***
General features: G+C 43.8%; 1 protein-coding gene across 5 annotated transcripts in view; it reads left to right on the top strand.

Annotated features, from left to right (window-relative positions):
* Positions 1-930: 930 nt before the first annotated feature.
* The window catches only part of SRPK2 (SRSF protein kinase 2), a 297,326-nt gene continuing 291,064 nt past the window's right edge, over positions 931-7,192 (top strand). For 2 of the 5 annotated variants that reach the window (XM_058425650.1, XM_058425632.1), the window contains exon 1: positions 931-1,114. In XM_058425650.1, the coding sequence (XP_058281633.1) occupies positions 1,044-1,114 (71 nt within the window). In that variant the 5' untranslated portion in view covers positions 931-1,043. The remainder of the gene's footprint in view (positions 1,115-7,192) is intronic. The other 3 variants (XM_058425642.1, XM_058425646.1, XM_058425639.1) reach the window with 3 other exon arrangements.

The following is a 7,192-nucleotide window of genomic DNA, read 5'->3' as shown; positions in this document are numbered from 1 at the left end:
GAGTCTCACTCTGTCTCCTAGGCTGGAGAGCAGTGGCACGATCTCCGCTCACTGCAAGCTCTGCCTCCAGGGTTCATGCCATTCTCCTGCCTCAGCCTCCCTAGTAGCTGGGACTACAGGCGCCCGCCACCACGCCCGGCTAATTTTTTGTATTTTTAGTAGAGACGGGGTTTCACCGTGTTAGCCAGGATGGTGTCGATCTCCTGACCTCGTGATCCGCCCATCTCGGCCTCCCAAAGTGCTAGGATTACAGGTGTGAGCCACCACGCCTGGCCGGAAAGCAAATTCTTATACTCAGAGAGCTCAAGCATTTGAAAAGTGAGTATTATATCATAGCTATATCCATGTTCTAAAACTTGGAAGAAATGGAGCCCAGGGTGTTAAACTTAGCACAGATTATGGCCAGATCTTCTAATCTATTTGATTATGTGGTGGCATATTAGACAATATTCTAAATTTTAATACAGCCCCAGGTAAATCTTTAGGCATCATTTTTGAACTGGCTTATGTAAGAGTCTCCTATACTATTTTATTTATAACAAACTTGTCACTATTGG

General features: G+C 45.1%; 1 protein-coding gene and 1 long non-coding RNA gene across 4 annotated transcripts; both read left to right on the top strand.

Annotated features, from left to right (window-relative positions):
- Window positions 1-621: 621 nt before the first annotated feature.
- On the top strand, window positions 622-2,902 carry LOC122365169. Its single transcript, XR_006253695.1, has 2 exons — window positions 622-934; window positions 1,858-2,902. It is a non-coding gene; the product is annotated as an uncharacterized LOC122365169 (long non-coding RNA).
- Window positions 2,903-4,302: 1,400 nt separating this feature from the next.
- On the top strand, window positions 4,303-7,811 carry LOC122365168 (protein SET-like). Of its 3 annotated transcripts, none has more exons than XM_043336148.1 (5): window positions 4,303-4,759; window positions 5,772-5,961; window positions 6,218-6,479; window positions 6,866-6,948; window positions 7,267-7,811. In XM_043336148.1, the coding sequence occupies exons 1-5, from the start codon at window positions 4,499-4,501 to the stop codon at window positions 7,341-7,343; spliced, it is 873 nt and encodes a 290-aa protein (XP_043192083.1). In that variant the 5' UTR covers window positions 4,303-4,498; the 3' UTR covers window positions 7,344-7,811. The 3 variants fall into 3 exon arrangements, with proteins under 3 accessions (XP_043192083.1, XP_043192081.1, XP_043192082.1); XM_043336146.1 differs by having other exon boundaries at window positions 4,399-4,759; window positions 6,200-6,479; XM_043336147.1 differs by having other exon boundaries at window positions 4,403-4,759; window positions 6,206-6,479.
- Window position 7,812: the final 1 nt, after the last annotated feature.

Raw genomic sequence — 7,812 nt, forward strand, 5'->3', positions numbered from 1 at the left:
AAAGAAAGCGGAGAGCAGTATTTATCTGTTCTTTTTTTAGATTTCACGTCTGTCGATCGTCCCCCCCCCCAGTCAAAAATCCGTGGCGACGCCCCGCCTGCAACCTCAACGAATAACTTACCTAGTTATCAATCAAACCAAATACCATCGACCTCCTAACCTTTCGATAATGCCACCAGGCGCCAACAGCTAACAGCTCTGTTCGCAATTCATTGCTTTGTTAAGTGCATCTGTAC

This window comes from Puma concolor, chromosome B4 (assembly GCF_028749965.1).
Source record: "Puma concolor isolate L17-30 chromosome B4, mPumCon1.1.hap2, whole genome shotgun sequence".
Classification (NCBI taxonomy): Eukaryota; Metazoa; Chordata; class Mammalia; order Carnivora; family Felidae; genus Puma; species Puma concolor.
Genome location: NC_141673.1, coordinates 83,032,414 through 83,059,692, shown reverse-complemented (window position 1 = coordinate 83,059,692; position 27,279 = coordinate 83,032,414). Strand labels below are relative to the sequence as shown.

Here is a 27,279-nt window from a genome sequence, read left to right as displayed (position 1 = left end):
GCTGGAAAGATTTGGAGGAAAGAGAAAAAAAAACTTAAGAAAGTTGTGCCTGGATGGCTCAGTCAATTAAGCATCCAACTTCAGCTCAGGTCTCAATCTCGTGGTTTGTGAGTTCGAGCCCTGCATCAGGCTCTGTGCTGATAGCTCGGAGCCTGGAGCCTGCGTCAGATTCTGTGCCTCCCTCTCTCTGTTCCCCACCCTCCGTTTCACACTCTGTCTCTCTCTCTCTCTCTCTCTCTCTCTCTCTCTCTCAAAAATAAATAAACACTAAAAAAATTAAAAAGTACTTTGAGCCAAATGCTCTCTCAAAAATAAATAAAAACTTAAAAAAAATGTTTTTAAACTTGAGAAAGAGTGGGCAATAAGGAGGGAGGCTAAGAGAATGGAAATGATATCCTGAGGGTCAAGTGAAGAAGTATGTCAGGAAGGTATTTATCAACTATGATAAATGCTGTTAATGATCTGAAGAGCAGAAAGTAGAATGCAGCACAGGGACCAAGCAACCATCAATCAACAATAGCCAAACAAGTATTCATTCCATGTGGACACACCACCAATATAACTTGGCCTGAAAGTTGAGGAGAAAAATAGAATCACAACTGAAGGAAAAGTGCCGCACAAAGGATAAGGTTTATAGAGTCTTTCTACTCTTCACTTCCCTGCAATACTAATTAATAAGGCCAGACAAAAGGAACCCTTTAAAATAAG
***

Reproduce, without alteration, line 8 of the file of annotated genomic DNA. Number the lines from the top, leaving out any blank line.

Annotated features, from left to right (window-relative positions):